Quotes attributable to Frank Jotzo, ANU:

“The most contentious issue in climate negotiations is money. It is accepted that rich countries need to help the developing world financially to reduce emissions and deal with climate change. How and how much has been a big topic in climate negotiations for decades. But developing economies do not see money flowing their way at anywhere near the scale needed.”

“Stepping back from controversies over money, the overarching topic for international climate policy is ambition. The Paris Agreement framework is geared to continually ratchet up the ambition in countries’ commitments to cut emissions. Last year’s COP decided that countries that had not yet updated their 2030 emissions targets should do so by now. But only few have done so, and the overall strength of pledges remains insufficient.”

Quote attribute to Melanie Pill, ANU or Priyatma Singh, The University of Fiji:

“A cruelty of climate change is that the countries most immediately suffering its consequences are low-emissions states that least contributed to it. These countries — Small Island Developing states, coastal regions like Bangladesh or archipelagos such as Indonesia — are developing economies, whose progress continues to be blasted backwards by floods, cyclones, rising seas and droughts.”


Setting the scene for COP27: Crisis weighs heavy on the parties but climate opportunity awaits
Frank Jotzo, ANU
The world is much less stable than it was 12 months ago at COP26, but the adversities are unlikely to derail climate change action longer term. 

Video bio: Prof Frank Jotzo

New energy: Australia hopes to change its climate reputation at COP27
Robyn Eckersley, University of Melbourne
A new government hopes to transform Australia’s reputation into a climate leader at COP27. But there’s a lot of damage to unpick.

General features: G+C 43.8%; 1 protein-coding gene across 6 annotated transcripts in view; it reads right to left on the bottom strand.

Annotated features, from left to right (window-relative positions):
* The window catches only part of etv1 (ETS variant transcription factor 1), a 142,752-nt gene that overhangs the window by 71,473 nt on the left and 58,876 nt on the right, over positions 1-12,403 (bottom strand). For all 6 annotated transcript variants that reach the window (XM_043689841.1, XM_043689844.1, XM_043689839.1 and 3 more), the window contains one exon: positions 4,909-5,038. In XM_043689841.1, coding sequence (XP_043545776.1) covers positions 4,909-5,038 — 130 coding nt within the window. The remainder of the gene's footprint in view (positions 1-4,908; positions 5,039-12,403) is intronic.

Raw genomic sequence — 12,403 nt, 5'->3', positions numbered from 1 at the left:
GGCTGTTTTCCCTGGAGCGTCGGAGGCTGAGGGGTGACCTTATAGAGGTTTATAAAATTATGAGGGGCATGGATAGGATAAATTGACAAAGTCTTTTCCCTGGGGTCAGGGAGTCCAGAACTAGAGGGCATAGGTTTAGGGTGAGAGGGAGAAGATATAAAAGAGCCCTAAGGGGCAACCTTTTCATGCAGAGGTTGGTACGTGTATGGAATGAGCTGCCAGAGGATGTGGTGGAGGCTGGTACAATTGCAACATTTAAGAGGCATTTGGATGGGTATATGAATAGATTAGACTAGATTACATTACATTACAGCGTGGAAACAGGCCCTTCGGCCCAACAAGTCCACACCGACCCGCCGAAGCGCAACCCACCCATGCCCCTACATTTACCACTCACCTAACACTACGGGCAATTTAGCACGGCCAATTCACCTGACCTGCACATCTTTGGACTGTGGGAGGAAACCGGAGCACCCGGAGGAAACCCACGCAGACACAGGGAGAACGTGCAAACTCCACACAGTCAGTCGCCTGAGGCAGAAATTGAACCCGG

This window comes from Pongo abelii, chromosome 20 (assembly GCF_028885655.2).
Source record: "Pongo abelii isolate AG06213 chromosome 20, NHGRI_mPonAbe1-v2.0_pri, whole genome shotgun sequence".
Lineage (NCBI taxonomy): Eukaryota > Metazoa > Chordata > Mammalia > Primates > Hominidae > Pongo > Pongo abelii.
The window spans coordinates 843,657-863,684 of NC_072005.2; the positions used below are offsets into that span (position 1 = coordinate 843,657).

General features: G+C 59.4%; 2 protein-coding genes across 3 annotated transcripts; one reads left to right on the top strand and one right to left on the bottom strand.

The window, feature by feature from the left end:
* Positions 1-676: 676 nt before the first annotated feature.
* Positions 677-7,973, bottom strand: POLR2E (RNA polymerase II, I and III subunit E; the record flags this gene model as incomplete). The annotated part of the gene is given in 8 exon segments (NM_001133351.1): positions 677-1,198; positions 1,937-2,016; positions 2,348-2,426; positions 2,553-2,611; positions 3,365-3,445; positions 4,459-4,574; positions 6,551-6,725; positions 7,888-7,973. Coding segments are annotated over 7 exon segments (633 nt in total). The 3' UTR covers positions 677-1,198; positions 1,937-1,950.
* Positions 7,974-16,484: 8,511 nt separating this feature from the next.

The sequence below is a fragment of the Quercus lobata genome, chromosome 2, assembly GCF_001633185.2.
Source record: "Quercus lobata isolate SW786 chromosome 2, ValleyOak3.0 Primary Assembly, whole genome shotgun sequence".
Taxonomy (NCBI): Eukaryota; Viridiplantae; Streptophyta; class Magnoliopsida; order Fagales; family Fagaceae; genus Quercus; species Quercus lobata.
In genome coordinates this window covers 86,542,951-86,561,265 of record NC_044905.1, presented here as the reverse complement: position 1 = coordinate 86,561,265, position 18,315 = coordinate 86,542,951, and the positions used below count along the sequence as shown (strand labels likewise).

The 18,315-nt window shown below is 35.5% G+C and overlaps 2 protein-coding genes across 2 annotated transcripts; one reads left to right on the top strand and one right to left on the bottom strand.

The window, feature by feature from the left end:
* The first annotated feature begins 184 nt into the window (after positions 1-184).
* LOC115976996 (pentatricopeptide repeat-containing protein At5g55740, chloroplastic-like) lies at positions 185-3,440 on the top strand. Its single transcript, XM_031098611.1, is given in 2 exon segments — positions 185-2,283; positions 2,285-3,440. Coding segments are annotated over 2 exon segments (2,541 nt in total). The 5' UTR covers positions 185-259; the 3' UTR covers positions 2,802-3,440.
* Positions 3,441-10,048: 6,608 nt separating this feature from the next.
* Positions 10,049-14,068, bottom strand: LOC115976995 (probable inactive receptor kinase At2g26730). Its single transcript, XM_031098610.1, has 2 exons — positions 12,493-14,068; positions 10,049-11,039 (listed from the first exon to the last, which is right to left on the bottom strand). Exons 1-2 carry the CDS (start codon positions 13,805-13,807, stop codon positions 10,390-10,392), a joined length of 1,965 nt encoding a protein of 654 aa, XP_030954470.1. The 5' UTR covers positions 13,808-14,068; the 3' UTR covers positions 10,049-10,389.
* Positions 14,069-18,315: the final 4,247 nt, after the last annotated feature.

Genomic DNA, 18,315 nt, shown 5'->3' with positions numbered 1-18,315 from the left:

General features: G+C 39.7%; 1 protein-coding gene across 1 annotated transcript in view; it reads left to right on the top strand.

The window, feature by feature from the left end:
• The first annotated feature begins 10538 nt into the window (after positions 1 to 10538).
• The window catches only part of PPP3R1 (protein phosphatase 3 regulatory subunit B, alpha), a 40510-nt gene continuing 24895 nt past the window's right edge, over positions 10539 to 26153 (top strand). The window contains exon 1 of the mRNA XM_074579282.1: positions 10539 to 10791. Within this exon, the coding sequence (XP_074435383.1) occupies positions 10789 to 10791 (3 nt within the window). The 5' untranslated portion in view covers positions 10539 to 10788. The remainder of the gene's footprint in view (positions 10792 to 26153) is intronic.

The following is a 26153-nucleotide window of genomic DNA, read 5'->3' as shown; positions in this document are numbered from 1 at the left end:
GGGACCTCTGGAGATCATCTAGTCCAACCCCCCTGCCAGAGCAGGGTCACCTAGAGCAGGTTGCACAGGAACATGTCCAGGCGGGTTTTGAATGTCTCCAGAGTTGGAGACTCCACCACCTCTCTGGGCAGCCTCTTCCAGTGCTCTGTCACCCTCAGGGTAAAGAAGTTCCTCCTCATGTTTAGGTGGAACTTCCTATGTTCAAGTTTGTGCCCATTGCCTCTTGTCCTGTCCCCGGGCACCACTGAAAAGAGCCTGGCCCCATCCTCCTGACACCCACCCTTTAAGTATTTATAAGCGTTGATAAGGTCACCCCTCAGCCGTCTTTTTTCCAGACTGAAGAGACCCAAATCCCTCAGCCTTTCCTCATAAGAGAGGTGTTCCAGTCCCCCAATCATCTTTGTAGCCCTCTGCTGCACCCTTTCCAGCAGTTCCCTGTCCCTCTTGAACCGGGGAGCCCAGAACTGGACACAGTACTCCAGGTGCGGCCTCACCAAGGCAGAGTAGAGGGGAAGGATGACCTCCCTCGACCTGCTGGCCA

Video bio: Prof Robyn Eckersley

Debt cancellation: no quick fix to climate funding crunch
Melanie Pill, ANU and Priyatma Singh, The University of Fiji
Time is short to act on loss and damage funding, after no action at COP26. With economic pain worsening, a new solution is gaining traction— debt cancellation.

Video bio: Dr Melanie Pill

Walking the talk at Sharm el-Sheik: Fan-first cooling not more AC to combat climate change
Ollie Jay, University of Sydney and Arunima Malik, University of Sydney, and Tony Capon, Monash University
COP27 might be criticised by some as a lot of hot air, but when it comes to coping with hot weather, that might be a good thing.

Video bio: Prof Ollie Jay

How the Gulf oil and gas states will play their hand at COP27
Manal Shehabi, Oxford University
Gulf oil and gas producing nations will badge themselves as climate leaders at COP27. It’s not as far-fetched as it sounds.

How do we pay for climate change adaption? 
RR Rashmi, The Energy and Resources Institute (TERI)
Calls to adapt to climate change are meaningless unless funding is attached.

Island nations hope to turn the tide at COP27
Luky Adrianto, Bogor Institute of Agriculture (IPB)
For island nations trying to protect their fisheries from climate change, the biggest catch at COP27 will be getting the ear of the developed world.

Who wins in the US, China climate arms race?
Wesley Morgan, Griffith University
Souring diplomatic relations between the world’s leading economies and biggest polluters could supercharge the race to net zero.

Originally published under Creative Commons by 360info™.